A lot or a little?
The parents' guide to what's in this movie.
What parents need to know
Parents need to know that Gerald's Game is a horror movie based on a Stephen King novel. A seemingly fragile young wife accedes to her husband's wishes for some "kinky" sex when the unthinkable happens, and the woman is captive with no means of escape in an isolated house, alone ... or is she alone? The movie is filled with intensely suspenseful scenes: nightmarish images and music, terrifying sounds, and graphic violence and bloodletting, which work with the theme of a woman's ongoing lifetime imprisonment (body, mind, and soul) to create an ominous, desperate struggle. Expect gruesome sequences (spoiler alert): a feral dog chewing on a fresh corpse, a frightening apparition of a zombie-like giant on the move toward a trapped victim, the sexual assault of a young girl, and the escalating attempts of the woman to free herself, no matter what the cost to her body. All this is combined with a sadistic villain who torments his victim relentlessly. Language is scathingly mean-spirited and includes a litany of obscenities, including "f--k," "s--t," "c--t," and other shaming put-downs. And then there's the sex. It's always menacing, with the victim unable to fight back. No overt sexual activity, just threatening behavior, such as hovering over the woman about to strike. Heroine wears a thin slip throughout, heightening her vulnerability. Strictly for horror fans who don't mind the "eww" factor along with some strong conceptual content. Definitely not for kids.
What's the story?
The marriage of Gerald (Bruce Greenwood) and Jessie Burlingame (Carla Gugino) is strained when GERALD'S GAME opens. Hoping to rekindle their feelings, they leave for a weekend at their second home, which is beautiful, isolated, in a lush setting. Gerald has brought along some handcuffs, intent upon introducing some spice to what has been a fading sexual relationship. After only a short time in the handcuffs, feeling trapped and increasingly frightened, Jessie is finished with the game. But Gerald isn't ready to unlock the cuffs. He continues the "game" until tragic circumstances prevent him from stopping it, even if he wanted to. Jessie is trapped, alone, imprisoned on the bed, without food, water, or any means of communicating with the outside world. No one will find her. No one will be able to help. A series of mounting events and extraordinary beings put Jessie in more jeopardy -- and those real events are joined by the eerie presence of the couple's two alter egos, who appear to the terrified woman and either mock or try to support her.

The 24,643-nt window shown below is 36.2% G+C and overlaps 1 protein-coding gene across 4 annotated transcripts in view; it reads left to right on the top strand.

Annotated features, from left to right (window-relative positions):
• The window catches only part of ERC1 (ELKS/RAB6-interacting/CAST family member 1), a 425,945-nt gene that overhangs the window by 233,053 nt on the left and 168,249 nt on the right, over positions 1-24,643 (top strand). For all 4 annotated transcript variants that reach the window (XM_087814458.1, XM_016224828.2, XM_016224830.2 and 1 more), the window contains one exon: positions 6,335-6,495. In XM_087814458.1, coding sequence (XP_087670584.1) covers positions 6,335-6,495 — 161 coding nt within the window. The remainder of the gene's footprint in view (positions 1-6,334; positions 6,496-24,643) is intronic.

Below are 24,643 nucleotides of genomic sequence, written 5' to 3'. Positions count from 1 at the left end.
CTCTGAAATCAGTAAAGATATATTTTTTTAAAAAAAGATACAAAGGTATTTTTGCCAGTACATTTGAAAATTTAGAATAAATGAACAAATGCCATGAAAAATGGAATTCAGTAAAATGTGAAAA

Is it any good?
Carla Gugino gives her all in a stellar performance; the production is first-rate, suspenseful, thought-provoking, and smart, but the gore and sexual threats make it tough going for the squeamish. Fans of Stephen King's book may be surprised by some of the changes to the story, but it all works as a movie. Gerald's Game is a tight thriller with a strong psychological core. Other performances, including those of Bruce Greenwood, Henry Thomas, and a very expressive dog, are first-rate as well. Still, there are moments that are hard to watch for any but horror fans. No kids.
Talk to your kids about ...
Families can talk about the gruesome violence found in many horror movies. Many teen and young adult fans find the genre to be "fun" (e.g., Scream, A Nightmare on Elm Street). Gerald's Game isn't meant to be fun. It's neither exaggerated nor filmed for humorous shock value. Do you think the movie will appeal to the typical horror fan? Why or why not?
Do you have a brutality tolerance level? How much gross violence is too much for you? Try to determine what exactly makes you turn away from a scene because you simply can't watch.
Why is it important for families to understand the impact of violence on kids?
Think about the art direction. How did Mike Flanagan and his team use the lighting (both exterior and interior), doors and windows, furnishings, and even the fabrics to contribute to the overall mood?
Themes & Topics
Browse titles with similar subject matter.
For kids who love scary movies
Our editors recommend
Top advice and articles
Common Sense Media's unbiased ratings are created by expert reviewers and aren't influenced by the product's creators or by any of our funders, affiliates, or partners.